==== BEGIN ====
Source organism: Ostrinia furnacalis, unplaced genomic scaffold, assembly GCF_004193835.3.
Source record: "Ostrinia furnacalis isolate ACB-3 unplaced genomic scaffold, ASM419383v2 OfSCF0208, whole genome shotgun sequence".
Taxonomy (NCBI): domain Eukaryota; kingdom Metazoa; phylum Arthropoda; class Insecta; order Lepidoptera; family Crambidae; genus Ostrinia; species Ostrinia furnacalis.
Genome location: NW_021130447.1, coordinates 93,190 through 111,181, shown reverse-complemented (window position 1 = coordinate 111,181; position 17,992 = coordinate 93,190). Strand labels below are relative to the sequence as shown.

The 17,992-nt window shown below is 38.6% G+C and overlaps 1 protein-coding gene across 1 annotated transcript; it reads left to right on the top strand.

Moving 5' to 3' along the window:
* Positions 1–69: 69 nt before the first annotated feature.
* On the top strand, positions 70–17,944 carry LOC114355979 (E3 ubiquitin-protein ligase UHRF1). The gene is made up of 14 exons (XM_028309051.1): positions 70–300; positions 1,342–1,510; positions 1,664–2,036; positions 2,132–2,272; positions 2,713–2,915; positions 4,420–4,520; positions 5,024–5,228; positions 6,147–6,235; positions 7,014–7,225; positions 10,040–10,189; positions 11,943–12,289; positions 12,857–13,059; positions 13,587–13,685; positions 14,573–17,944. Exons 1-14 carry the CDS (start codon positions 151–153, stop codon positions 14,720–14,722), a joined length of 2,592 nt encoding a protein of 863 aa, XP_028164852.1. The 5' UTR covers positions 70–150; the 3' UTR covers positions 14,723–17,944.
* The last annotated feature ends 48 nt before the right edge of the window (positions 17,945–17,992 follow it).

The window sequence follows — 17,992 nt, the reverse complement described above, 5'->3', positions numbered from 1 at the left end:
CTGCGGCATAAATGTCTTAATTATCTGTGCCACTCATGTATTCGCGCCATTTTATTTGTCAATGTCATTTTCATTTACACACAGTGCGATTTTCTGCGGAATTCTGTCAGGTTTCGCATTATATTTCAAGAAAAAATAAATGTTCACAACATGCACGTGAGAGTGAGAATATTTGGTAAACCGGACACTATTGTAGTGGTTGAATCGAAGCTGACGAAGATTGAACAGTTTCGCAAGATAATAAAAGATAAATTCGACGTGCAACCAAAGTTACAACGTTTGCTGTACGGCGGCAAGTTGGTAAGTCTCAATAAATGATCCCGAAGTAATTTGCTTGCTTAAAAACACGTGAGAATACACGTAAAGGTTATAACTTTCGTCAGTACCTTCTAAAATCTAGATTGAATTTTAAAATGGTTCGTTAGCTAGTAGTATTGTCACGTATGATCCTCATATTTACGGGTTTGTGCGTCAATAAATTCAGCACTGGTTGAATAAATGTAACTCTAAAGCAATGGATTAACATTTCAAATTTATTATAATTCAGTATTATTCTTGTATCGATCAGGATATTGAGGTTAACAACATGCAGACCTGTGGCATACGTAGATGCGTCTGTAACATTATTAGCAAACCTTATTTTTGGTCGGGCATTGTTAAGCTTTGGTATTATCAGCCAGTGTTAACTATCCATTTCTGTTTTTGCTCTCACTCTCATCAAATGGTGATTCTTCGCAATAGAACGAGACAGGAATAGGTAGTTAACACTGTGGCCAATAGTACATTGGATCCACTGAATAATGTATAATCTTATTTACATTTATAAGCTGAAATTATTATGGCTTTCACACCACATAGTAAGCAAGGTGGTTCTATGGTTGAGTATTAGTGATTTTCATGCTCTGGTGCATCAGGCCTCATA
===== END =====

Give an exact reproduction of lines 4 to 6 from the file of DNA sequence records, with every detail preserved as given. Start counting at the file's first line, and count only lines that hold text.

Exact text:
Genome location: NW_021130447.1, coordinates 93,190 through 111,181, shown reverse-complemented (window position 1 = coordinate 111,181; position 17,992 = coordinate 93,190). Strand labels below are relative to the sequence as shown.

The 17,992-nt window shown below is 38.6% G+C and overlaps 1 protein-coding gene across 1 annotated transcript; it reads left to right on the top strand.

Moving 5' to 3' along the window: